- 56 cents per mile driven for business use, down 1.5 cents from the rate for 2020.
- 16 cents per mile driven for medical or moving purposes for qualified active duty members of the Armed Forces, down 1 cent from the rate for 2020.
- 14 cents per mile driven in service of charitable organizations. (This rate is set by statute and has not changed in many years.)
The standard mileage rate for business use is based on an annual study of the fixed and variable costs of operating an automobile. The rate for medical and moving purposes is based on the variable costs.
Although the IRS takes a fresh look at the rates every year, taxpayers should note that under the Tax Cuts and Jobs Act, they cannot claim a miscellaneous itemized deduction for unreimbursed employee travel expenses. Taxpayers also cannot claim a deduction for moving expenses, except members of the Armed Forces on active duty moving under orders to a permanent change of station.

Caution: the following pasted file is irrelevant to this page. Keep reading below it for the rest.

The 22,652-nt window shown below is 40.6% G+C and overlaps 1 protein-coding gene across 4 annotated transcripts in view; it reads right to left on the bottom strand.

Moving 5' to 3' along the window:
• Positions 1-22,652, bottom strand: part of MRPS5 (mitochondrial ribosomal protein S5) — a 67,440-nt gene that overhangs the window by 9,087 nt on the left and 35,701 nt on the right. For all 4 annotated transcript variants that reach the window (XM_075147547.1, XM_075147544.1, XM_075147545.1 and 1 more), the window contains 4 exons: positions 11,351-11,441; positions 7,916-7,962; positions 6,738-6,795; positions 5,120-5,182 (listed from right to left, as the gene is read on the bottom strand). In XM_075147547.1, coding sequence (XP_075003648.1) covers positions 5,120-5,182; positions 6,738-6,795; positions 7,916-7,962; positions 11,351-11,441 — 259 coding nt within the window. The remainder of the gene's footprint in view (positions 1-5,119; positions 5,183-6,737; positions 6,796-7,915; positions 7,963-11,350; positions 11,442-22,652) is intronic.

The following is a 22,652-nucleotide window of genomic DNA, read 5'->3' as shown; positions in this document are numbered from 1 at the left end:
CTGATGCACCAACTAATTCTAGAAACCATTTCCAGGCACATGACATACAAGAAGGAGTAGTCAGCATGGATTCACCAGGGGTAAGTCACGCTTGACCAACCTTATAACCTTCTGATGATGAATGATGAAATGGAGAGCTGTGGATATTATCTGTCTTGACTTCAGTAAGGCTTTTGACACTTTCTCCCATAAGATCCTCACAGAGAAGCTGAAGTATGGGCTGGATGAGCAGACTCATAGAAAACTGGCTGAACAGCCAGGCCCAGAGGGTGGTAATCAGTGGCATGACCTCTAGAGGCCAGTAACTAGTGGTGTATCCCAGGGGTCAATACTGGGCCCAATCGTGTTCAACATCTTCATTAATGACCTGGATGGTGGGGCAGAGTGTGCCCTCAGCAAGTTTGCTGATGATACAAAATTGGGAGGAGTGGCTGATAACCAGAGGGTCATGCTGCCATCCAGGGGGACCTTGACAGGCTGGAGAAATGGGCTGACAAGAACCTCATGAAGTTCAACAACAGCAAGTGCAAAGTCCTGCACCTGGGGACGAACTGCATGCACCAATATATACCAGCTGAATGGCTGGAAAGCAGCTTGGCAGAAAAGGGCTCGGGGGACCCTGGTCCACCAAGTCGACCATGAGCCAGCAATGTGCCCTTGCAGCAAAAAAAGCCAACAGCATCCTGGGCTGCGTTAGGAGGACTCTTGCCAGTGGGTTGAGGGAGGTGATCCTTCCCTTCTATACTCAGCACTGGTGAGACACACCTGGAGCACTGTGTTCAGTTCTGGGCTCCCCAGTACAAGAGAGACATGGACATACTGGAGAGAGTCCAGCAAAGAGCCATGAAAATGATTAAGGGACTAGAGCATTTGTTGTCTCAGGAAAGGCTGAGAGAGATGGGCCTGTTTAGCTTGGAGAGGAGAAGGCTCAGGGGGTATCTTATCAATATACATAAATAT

Taxpayers always have the option of calculating the actual costs of using their vehicle rather than using the standard mileage rates. According to the IRS, taxpayers using the standard mileage rates must comply with Rev. Proc. 2019-46. However, a taxpayer is not required to use the substantiation methods described in Rev. Proc. 2019-46, but instead may substantiate using actual allowable expense amounts if the taxpayer maintains adequate records or other sufficient evidence.
More details are available in Notice 2021-02.
If you have questions about the above article or other business tax services, contact Murry Guy, CPA at (334) 887-7022 or by leaving us a message below.